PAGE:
washington, dc

The Democratic Strategist

Political Strategy for a Permanent Democratic Majority

Towards a Better Understanding of Modern Systemic Racism

Emory University philosophy professor George Yancy conducts an excellent interview with sociologist Joe Feagin, “a leading researcher of racism in the United States for more than 40 years” on the topic of “American Racism in the ‘White Frame’” on the pages of the New York Times Opinionator. This is a good read for Democrats who want to better understand and more effectively navigate complex race relations in the U.S. at this political moment. Some highlights:

G. Y.: In your book “The White Racial Frame,” you argue for a new paradigm that will help to explain the nature of racism. What is that new paradigm and what does it reveal about race in America?
J.F.: To understand well the realities of American racism, one must adopt an analytical perspective focused on the what, why and who of the systemic white racism that is central and foundational to this society. Most mainstream social scientists dealing with racism issues have relied heavily on inadequate analytical concepts like prejudice, bias, stereotyping and intolerance. Such concepts are often useful, but were long ago crafted by white social scientists focusing on individual racial and ethnic issues, not on society’s systemic racism. To fully understand racism in the United States, one has to go to the centuries-old counter-system tradition of African-American analysts and other analysts of color who have done the most sustained and penetrating analyses of institutional and systemic racism.
G.Y.: So, are you suggesting that racial prejudices are only half the story? Does the question of the systemic nature of racism make white people complicit regardless of racial prejudices?
J.F.: Prejudice is much less than half the story. Because prejudice is only one part of the larger white racial frame that is central to rationalizing and maintaining systemic racism, one can be less racially prejudiced and still operate out of many other aspects of that dominant frame. That white racial frame includes not only racist prejudices and stereotypes of conventional analyses, but also racist ideologies, narratives, images and emotions, as well as individual and group inclinations to discriminate shaped by the other features. Additionally, all whites, no matter what their racial prejudices and other racial framings entail, benefit from many racial privileges routinely granted by this country’s major institutions to whites.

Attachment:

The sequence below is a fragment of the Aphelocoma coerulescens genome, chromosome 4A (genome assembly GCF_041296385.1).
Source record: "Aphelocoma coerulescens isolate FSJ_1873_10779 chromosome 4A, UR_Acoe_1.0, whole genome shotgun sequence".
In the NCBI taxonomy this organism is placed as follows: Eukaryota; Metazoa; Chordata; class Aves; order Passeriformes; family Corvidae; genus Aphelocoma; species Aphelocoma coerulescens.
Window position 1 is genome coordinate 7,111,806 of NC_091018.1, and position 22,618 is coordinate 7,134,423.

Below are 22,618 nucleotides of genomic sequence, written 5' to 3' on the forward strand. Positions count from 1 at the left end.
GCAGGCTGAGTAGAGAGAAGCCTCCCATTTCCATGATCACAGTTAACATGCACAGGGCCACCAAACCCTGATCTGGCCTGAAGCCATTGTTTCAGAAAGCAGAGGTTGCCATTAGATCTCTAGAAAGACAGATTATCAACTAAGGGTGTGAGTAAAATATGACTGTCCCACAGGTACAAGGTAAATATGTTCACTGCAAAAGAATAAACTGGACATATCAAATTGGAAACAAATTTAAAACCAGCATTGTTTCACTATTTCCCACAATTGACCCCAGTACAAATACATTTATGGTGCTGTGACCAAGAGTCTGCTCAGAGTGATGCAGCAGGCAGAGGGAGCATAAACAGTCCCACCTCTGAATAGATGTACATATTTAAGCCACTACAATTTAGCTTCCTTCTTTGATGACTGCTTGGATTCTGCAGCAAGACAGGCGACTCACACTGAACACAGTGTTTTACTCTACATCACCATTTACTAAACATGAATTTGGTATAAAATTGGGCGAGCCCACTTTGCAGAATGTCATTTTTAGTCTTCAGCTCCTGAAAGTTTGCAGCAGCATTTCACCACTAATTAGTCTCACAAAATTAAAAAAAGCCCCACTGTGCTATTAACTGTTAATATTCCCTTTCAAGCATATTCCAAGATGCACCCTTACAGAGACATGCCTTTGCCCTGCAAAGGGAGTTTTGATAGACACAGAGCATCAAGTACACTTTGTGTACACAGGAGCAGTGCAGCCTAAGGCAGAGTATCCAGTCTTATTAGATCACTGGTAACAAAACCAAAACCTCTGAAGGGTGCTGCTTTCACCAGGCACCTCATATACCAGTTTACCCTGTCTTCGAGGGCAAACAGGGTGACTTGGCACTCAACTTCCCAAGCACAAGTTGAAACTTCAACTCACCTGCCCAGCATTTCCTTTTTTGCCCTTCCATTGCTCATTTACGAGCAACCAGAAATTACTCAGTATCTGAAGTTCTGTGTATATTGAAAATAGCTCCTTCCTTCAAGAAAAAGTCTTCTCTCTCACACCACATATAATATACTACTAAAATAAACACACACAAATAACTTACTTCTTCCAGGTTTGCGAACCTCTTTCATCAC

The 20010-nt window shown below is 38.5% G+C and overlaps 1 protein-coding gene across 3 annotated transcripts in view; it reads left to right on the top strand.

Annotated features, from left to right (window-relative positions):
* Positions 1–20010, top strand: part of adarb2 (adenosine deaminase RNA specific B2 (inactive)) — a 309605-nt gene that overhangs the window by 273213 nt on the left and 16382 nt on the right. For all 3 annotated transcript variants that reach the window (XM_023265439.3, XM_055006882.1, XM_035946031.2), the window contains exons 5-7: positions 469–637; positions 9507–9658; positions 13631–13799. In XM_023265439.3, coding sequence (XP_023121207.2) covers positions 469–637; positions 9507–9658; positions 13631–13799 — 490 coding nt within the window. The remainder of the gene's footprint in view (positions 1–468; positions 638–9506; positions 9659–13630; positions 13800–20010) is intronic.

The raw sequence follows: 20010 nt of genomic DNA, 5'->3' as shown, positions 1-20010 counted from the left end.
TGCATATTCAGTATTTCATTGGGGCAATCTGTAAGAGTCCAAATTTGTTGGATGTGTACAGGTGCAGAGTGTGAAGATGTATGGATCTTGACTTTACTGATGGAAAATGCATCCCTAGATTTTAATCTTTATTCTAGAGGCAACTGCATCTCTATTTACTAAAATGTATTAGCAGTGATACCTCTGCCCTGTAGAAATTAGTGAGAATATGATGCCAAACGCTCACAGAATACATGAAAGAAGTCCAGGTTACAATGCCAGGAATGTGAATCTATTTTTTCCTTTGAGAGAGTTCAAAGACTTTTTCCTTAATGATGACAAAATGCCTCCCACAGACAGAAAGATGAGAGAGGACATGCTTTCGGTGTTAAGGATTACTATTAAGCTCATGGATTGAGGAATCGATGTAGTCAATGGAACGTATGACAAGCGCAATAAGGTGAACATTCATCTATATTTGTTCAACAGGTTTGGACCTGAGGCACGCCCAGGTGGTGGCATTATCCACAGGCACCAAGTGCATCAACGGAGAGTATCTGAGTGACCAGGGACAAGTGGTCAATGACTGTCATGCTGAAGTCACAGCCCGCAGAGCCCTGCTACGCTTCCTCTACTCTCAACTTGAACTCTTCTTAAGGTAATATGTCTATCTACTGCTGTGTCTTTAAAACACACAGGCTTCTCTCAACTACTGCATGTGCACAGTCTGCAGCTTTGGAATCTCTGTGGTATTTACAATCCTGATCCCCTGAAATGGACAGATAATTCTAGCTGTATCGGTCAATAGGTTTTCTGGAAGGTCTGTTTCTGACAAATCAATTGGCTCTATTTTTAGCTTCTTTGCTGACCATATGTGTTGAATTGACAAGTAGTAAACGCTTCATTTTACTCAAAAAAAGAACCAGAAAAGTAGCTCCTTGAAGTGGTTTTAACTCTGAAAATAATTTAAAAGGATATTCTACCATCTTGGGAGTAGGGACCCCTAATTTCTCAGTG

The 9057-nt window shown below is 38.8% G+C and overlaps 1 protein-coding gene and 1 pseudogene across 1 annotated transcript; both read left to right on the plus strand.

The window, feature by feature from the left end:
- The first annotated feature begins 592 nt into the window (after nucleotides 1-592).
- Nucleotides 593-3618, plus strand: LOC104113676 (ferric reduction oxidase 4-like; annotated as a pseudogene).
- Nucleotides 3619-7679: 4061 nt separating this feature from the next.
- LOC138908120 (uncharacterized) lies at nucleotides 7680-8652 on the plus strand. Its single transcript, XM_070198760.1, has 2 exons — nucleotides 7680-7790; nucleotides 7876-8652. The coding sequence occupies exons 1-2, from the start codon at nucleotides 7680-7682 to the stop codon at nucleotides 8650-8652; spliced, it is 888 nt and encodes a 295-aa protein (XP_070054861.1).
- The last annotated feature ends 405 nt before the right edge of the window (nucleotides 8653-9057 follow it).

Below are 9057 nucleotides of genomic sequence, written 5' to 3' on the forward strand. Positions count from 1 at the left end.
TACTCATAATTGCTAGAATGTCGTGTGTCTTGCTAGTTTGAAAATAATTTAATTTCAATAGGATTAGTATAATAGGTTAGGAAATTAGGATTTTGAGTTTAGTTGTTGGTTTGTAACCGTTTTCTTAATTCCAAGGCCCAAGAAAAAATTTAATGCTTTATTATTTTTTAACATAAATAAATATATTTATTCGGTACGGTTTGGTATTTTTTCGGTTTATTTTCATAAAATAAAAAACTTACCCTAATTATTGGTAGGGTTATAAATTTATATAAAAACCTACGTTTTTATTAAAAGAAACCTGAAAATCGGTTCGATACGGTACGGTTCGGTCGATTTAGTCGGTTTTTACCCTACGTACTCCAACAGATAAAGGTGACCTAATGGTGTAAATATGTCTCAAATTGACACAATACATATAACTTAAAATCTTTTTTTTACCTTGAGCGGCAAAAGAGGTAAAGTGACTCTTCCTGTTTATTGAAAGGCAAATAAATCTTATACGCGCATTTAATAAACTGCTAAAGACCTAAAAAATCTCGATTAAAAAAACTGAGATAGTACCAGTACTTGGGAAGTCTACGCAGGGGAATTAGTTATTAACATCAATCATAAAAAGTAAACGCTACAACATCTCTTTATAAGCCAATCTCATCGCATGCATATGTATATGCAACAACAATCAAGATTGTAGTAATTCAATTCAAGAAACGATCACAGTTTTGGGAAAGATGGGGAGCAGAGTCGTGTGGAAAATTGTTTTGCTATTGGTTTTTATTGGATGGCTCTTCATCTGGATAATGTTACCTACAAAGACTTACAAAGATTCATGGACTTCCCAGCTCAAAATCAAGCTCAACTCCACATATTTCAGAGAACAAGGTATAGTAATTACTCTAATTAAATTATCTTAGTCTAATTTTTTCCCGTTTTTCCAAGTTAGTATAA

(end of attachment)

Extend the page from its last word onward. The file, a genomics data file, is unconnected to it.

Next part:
Feagin has an interesting observation about blind spots many white Americans share about their own history:

G.Y.: I realize that this question would take more space than we have here, but what specific insights about race can you share after four decades of research?
J.F.: Let me mention just two. First, I have learned much about how this country’s racial oppression became well institutionalized and thoroughly systemic over many generations, including how it has been rationalized and maintained for centuries by the broad white racist framing just mentioned. Another key insight is about how long this country’s timeline of racial oppression actually is. Most whites, and many others, do not understand that about 80 percent of this country’s four centuries have involved extreme racialized slavery and extreme Jim Crow legal segregation.
As a result, major racial inequalities have been deeply institutionalized over about 20 generations. One key feature of systemic racism is how it has been socially reproduced by individuals, groups and institutions for generations. Most whites think racial inequalities reflect differences they see as real — superior work ethic, greater intelligence, or other meritorious abilities of whites. Social science research is clear that white-black inequalities today are substantially the result of a majority of whites socially inheriting unjust enrichments (money, land, home equities, social capital, etc.) from numerous previous white generations — the majority of whom benefited from the racialized slavery system and/or the de jure (Jim Crow) and de facto overt racial oppression that followed slavery for nearly a century, indeed until the late 1960s.

Feagin also illuminates the phenomenon of ‘white virtue framing,’ which is well-understood by many people of color:

G.Y.: What implications does the white racial frame have for blacks, Asians, Latinos and those from the Middle East in our contemporary moment?
J.F.: That white frame is made up of two key types of subframes: The most-noted and most-researched are those negatively targeting people of color. In addition, the most central subframe, often the hardest to “see,” especially by whites, is that reinforcing the idea of white virtuousness in myriad ways, including superior white values and institutions, the white work ethic, and white intelligence. This white-virtue framing is so strong that it affects the thinking not only of whites, but also of many people of color here and overseas. Good examples are the dominant American culture’s standard of “female beauty,” and the attempts of many people of color to look, speak, or act as “white” as they can so as to do better in our white-dominated institutions.

The Yancy-Feagin interview is a good read for any American, especially for Democrats, as members of the racially-inclusive party who want to promote interracial solidarity in pursuit of progressive reforms. The challenge for Dems is to provide leadership to alleviate what Feagin terms “the centuries-old reality of this country’s white racism, especially…its systemic and foundational character and how it has been routinely reproduced over 20 generations.”

Leave a Reply

Your email address will not be published.

This site is protected by reCAPTCHA and the Google Privacy Policy and Terms of Service apply.